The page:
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Gordon Smith and the Resurrection of Trent Lott

December 28, 2006

Back in November, BlueOregon highlighted the key role played by Oregon's Gordon Smith in restoring Trent Lott to the Republican leadership in the Senate. Now, the December 18th issue of the New Republic offers the rich backstory on Smith's indispensable help in resurrecting the disgraced Lott at the expense of the milquetoast Tennessee Senator Lamar Alexander:

"But then, Oregon Senator Gordon Smith rose to give a nominating speech for Lott. Smith's address was deeply emotional: He described Lott's honorable character and talked about the possibility of redemption. He even quoted from Mark Antony's funeral oration in Shakespeare's Julius Caesar. The room fell silent; Lott wept. When the doors opened, Lott had been elected minority whip by a single vote."

With his own political future at stake in 2008, Smith may yet come to regret hitching his wagon to the neo-Confederate Lott. Lott, after all, lost his Senate Majority Leadership post in 2002 for his praise of Dixiecrat and staunch segregationist Strom Thurmond. "I want to say this about my state: when Strom Thurmond ran for President, we voted for him," Lott boasted. "We're proud of it. And if the rest of the country had followed our lead, we wouldn't have had all these problems over all these years, either."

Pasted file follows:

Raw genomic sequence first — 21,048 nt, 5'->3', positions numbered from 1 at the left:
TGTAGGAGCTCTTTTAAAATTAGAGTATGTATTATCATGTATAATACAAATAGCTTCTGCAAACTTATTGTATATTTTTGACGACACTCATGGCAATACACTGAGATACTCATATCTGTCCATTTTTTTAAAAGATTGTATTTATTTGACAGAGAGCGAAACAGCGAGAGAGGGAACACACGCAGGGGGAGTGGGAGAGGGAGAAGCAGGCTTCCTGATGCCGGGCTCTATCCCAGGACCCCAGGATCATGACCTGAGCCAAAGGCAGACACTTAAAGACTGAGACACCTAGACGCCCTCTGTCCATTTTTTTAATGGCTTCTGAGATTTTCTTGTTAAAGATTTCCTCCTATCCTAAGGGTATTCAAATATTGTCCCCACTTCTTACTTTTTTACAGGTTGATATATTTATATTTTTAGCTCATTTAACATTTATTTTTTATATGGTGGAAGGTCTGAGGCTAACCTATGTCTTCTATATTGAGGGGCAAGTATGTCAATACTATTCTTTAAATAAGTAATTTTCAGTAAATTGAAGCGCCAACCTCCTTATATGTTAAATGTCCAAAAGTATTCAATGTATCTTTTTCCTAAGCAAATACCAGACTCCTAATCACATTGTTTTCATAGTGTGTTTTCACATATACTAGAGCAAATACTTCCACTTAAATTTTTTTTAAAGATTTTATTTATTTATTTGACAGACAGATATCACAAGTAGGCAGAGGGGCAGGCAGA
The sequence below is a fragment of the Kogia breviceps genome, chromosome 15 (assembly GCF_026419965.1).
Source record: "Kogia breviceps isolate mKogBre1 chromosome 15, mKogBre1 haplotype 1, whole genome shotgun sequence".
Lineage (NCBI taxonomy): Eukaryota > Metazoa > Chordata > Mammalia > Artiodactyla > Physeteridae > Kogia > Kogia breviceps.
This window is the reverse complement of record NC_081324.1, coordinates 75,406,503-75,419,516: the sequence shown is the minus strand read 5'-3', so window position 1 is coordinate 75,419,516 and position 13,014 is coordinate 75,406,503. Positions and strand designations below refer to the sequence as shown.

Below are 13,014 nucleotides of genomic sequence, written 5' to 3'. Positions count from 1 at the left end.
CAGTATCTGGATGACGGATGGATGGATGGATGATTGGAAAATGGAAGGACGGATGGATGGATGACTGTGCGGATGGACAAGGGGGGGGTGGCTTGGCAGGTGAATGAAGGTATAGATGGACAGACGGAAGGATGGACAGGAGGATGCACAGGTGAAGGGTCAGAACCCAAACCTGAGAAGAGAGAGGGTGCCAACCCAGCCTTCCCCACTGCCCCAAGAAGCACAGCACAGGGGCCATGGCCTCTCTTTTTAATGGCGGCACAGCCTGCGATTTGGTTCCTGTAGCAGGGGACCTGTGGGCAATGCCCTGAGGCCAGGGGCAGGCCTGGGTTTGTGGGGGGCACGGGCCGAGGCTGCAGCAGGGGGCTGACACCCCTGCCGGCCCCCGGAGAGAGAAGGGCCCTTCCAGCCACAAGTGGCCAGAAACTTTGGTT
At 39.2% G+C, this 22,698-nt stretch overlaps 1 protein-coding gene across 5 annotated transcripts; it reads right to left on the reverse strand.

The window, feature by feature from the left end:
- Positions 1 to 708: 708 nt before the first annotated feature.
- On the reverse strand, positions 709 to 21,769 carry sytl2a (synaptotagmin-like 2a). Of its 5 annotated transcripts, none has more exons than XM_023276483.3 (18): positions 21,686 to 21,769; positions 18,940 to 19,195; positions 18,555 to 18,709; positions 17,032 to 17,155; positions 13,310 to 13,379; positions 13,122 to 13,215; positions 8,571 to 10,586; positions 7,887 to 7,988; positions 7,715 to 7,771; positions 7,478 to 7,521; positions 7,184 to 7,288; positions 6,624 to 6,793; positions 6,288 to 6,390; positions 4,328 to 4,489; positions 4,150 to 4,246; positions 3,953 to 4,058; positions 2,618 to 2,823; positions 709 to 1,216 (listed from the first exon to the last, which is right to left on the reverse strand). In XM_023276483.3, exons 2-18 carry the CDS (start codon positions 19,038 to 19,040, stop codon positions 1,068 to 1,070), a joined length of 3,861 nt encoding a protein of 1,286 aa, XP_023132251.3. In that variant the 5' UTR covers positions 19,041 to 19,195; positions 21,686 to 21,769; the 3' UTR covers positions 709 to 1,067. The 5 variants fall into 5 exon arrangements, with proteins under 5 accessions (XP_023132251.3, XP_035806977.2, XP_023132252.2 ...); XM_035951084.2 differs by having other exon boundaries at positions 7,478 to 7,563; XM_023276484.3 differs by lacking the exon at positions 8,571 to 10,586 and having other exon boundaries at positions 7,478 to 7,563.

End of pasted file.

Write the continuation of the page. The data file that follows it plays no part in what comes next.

Lott has been very clear in myriad other ways that "the old times there are not forgotten." Lott was a speaker in 1992 at an event of the Council of Conservative Citizens, a successor to the White Citizens' Councils of Jim Crow days. Among its offerings in seething racial hatred is a "Wanted" poster of Abraham Lincoln. Lott has also offered his rebel yell in the virulently neo-Confederate Southern Partisan, where in 1984 he called the Civil War "the war of aggression."

After his recent rhetorical gymnastics on the chaos in Iraq, Smith's embrace of a red state crusader like Lott won't endear him to the moderate voters of an increasingly blue Oregon. As Marc Antony lamented in that same funeral oration, "the evil that men do lives after them." Not, perhaps, for Trent Lott. But for Gordon Smith, the jury is still out.

Note: This post orginally appeared on December 27, 2006 on BlueOregon, where I am an occasional contributor.


Jon Perr
Jon Perr is a technology marketing consultant and product strategist who writes about American politics and public policy.

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